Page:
Schenectady County

A man and his Model T ride on

The vintage Model T Ford only gets about 15 miles to the gallon, but 81-year-old Neil Rose loves


The vintage Model T Ford only gets about 15 miles to the gallon, but 81-year-old Neil Rose loves riding in it.

The Scotia resident’s son Michael drove the 1917 vehicle 1,400 miles round trip to Richmond, Ind., for the Model T Centennial T Party that ran July 21-26. The event celebrated the 100th anniversary of the Model T’s creation.

Rose got his first Model T when he was 16.

He bought the one he has now in 1946 for $75 when he left the Navy.

“It’s always been a part of my family. It’s always been part of me,” he said. “They say you’ve got to be half nuts to like a Model T, so I guess I’m half nuts. I learned to drive one in the field when I was 9. I’ve always had one.”

He drove this car for about six years after buying it. He said there was a lot of wear and tear, so he put it in the garage for 10 years. Then, he completely rebuilt it in 1962. “It’s been on the road ever since,” he said.

Fifteen years ago, he repainted it. Now, it is due for another painting.

The car has a bumper sticker with a picture of a Model T and saying, “I may be old, but I still get hot.”

Rose said he was looking forward to the event. “It’s one thing I wanted to do before they put me in the ground,” he said.

He would have liked to drive the car himself. However, his arthritis and bad knees prevented that. “The brakes aren’t the greatest,” he said.

He went with about 12 people from the local Model T chapter. He left July 15 and it took about seven days to travel there. The car can only go about 35 to 40 miles per hour and the gas tank only holds nine gallons. “We stopped every couple of hours — drive 100 miles or so and get some gas,” he said.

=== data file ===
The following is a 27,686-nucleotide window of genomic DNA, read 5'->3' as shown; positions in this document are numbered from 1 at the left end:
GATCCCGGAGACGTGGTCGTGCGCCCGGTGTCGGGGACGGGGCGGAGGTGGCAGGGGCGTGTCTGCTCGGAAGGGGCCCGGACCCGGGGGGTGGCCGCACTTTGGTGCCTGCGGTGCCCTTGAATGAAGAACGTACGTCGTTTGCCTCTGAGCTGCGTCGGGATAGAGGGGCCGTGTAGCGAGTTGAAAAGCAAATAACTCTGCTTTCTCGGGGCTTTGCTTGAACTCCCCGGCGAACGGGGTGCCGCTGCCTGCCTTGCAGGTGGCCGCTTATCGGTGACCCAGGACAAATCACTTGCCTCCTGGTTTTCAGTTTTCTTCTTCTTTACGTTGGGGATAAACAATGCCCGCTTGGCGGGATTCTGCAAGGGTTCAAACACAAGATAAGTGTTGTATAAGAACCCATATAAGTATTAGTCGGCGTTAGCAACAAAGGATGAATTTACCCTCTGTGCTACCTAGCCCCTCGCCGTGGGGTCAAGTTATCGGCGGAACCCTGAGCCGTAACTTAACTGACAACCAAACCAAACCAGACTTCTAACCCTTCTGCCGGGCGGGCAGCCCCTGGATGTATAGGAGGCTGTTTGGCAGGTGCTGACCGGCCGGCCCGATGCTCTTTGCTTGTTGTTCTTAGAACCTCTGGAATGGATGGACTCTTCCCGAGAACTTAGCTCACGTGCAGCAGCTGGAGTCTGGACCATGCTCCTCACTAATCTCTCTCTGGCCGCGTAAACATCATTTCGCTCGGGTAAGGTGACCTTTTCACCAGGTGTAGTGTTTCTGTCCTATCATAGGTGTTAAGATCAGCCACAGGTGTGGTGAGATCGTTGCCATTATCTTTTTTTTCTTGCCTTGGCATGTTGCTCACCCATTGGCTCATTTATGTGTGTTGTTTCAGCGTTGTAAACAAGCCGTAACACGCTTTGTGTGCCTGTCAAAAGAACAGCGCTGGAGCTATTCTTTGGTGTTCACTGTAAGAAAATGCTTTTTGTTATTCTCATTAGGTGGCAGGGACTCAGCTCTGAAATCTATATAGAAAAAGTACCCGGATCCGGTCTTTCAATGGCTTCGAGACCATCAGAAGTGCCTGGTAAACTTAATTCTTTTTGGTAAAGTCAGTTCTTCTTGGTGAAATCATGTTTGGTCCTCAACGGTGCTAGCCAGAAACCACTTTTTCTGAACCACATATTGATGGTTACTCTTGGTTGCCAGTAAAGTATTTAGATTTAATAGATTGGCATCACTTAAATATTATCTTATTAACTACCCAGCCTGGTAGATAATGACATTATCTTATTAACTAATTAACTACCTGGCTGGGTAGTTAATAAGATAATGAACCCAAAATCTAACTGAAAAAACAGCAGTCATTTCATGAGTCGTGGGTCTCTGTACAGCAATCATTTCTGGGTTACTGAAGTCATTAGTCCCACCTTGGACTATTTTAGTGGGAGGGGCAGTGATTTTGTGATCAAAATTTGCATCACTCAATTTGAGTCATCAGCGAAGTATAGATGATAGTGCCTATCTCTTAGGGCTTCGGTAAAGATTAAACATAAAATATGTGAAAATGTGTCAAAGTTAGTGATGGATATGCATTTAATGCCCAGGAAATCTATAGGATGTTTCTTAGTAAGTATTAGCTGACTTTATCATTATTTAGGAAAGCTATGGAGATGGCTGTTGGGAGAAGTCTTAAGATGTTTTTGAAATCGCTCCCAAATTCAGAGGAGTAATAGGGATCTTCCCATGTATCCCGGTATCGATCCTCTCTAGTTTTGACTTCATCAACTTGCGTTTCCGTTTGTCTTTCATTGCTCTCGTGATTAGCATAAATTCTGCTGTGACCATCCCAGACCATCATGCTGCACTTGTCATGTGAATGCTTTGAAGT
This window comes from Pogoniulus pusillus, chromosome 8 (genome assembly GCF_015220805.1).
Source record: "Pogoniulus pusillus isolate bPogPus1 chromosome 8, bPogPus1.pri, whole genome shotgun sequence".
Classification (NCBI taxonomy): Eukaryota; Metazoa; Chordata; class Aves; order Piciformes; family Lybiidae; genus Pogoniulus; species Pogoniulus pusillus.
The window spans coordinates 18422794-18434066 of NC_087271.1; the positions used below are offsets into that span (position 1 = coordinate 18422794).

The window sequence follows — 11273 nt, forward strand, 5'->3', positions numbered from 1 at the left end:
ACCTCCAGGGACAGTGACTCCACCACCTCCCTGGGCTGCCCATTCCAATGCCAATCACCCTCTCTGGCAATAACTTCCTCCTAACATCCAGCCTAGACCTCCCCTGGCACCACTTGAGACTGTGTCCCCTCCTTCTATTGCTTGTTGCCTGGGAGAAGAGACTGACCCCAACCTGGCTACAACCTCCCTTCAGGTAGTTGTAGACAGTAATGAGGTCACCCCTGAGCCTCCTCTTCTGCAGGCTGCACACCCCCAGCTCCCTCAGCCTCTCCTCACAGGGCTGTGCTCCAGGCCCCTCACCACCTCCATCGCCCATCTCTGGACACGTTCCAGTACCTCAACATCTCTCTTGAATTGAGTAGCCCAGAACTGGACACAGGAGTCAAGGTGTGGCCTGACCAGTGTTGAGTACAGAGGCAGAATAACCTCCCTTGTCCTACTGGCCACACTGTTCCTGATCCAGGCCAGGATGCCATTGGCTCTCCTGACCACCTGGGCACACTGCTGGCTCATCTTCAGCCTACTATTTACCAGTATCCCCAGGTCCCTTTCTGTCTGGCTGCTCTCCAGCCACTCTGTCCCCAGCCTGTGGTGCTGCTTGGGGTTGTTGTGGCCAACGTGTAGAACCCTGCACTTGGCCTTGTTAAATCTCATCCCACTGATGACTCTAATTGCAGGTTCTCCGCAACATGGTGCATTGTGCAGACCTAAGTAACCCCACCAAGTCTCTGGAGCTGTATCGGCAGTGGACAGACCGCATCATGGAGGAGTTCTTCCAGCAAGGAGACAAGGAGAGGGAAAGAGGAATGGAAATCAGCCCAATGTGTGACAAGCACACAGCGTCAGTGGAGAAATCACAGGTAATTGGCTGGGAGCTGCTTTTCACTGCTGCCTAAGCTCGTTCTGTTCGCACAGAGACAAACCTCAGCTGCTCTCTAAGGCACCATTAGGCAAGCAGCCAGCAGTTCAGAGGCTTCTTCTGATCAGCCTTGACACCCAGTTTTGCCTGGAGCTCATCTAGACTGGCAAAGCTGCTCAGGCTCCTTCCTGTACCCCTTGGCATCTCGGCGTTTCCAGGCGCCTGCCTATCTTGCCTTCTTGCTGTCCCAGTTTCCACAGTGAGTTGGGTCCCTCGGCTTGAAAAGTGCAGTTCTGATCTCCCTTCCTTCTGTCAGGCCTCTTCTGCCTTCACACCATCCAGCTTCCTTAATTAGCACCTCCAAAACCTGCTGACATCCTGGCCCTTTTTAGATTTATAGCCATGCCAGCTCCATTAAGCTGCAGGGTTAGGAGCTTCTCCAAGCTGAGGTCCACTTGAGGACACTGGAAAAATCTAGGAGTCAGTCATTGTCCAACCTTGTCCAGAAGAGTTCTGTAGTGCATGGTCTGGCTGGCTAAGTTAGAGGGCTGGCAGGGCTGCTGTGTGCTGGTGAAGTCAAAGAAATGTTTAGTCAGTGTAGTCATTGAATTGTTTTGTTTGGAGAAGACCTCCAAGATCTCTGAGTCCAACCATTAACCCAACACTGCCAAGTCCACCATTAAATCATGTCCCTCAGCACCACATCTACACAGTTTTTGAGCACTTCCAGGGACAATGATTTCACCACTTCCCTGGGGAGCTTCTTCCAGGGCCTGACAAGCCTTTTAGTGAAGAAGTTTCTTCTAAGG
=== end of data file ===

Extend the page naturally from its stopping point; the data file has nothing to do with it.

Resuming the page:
There probably were a few strange looks when he was on the highway, but once he got closer to Indiana people were familiar with the Model Ts because of the nearby convention.

The drive out there was mostly uneventful. He did have a problem with the fan blade and it was so hot that the gas vaporized. He is lucky that he did not have a flat tire. Many Model T owners did.

There were nearly 1,000 Model Ts from 47 states and nine countries represented. Rose said he enjoyed meeting all his fellow Model T enthusiasts. “I talked to people from Australia, Norway, England,” he said.

Rose said one of the highlights was participating in a parade of 375 cars like his. “We broke the Guinness Book of World Records for the longest parade of Model Ts,” he said.

In another event, groups of people compete to see who could assemble a Model T in the fastest time.

He was interviewed by local media and by Edsel Ford II, Henry Ford’s great-grandson, for a show to be aired on public television. He also spoke with Henry Ford III, Edsel Ford II’s oldest son.

“You know why they picked my car. They wanted one that looked like somebody had used it,” he said.

Rose said he was surprised by all the attention.

“These things wouldn’t have happened to me in 100 years,” he said. “I’m so glad I went because I’d never get the chance again.”

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